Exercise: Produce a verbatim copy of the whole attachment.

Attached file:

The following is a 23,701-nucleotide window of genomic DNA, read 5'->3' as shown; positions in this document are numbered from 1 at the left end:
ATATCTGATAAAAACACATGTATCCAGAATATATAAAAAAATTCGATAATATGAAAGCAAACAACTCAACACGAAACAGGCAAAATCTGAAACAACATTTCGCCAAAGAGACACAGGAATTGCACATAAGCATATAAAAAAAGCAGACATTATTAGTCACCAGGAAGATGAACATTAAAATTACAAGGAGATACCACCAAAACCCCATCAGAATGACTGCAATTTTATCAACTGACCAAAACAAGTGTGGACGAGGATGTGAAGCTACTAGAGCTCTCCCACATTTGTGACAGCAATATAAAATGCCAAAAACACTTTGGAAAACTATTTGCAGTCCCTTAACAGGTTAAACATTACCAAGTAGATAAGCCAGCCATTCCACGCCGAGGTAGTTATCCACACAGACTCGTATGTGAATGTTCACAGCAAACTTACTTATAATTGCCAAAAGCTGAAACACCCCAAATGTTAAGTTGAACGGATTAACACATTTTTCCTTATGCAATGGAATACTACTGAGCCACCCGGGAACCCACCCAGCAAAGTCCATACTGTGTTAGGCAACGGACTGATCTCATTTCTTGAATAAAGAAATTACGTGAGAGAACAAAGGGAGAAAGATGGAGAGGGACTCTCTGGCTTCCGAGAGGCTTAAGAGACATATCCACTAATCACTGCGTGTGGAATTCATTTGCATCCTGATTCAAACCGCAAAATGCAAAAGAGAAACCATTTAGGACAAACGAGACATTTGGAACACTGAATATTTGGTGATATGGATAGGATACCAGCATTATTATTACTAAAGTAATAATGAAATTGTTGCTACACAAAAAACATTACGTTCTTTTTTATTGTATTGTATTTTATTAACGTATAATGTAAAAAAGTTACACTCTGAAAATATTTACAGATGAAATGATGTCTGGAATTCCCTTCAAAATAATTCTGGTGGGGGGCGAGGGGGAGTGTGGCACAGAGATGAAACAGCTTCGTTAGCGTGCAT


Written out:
The following is a 23,701-nucleotide window of genomic DNA, read 5'->3' as shown; positions in this document are numbered from 1 at the left end:
ATATCTGATAAAAACACATGTATCCAGAATATATAAAAAAATTCGATAATATGAAAGCAAACAACTCAACACGAAACAGGCAAAATCTGAAACAACATTTCGCCAAAGAGACACAGGAATTGCACATAAGCATATAAAAAAAGCAGACATTATTAGTCACCAGGAAGATGAACATTAAAATTACAAGGAGATACCACCAAAACCCCATCAGAATGACTGCAATTTTATCAACTGACCAAAACAAGTGTGGACGAGGATGTGAAGCTACTAGAGCTCTCCCACATTTGTGACAGCAATATAAAATGCCAAAAACACTTTGGAAAACTATTTGCAGTCCCTTAACAGGTTAAACATTACCAAGTAGATAAGCCAGCCATTCCACGCCGAGGTAGTTATCCACACAGACTCGTATGTGAATGTTCACAGCAAACTTACTTATAATTGCCAAAAGCTGAAACACCCCAAATGTTAAGTTGAACGGATTAACACATTTTTCCTTATGCAATGGAATACTACTGAGCCACCCGGGAACCCACCCAGCAAAGTCCATACTGTGTTAGGCAACGGACTGATCTCATTTCTTGAATAAAGAAATTACGTGAGAGAACAAAGGGAGAAAGATGGAGAGGGACTCTCTGGCTTCCGAGAGGCTTAAGAGACATATCCACTAATCACTGCGTGTGGAATTCATTTGCATCCTGATTCAAACCGCAAAATGCAAAAGAGAAACCATTTAGGACAAACGAGACATTTGGAACACTGAATATTTGGTGATATGGATAGGATACCAGCATTATTATTACTAAAGTAATAATGAAATTGTTGCTACACAAAAAACATTACGTTCTTTTTTATTGTATTGTATTTTATTAACGTATAATGTAAAAAAGTTACACTCTGAAAATATTTACAGATGAAATGATGTCTGGAATTCCCTTCAAAATAATTCTGGTGGGGGGCGAGGGGGAGTGTGGCACAGAGATGAAACAGCTTCGTTAGCGTGCAT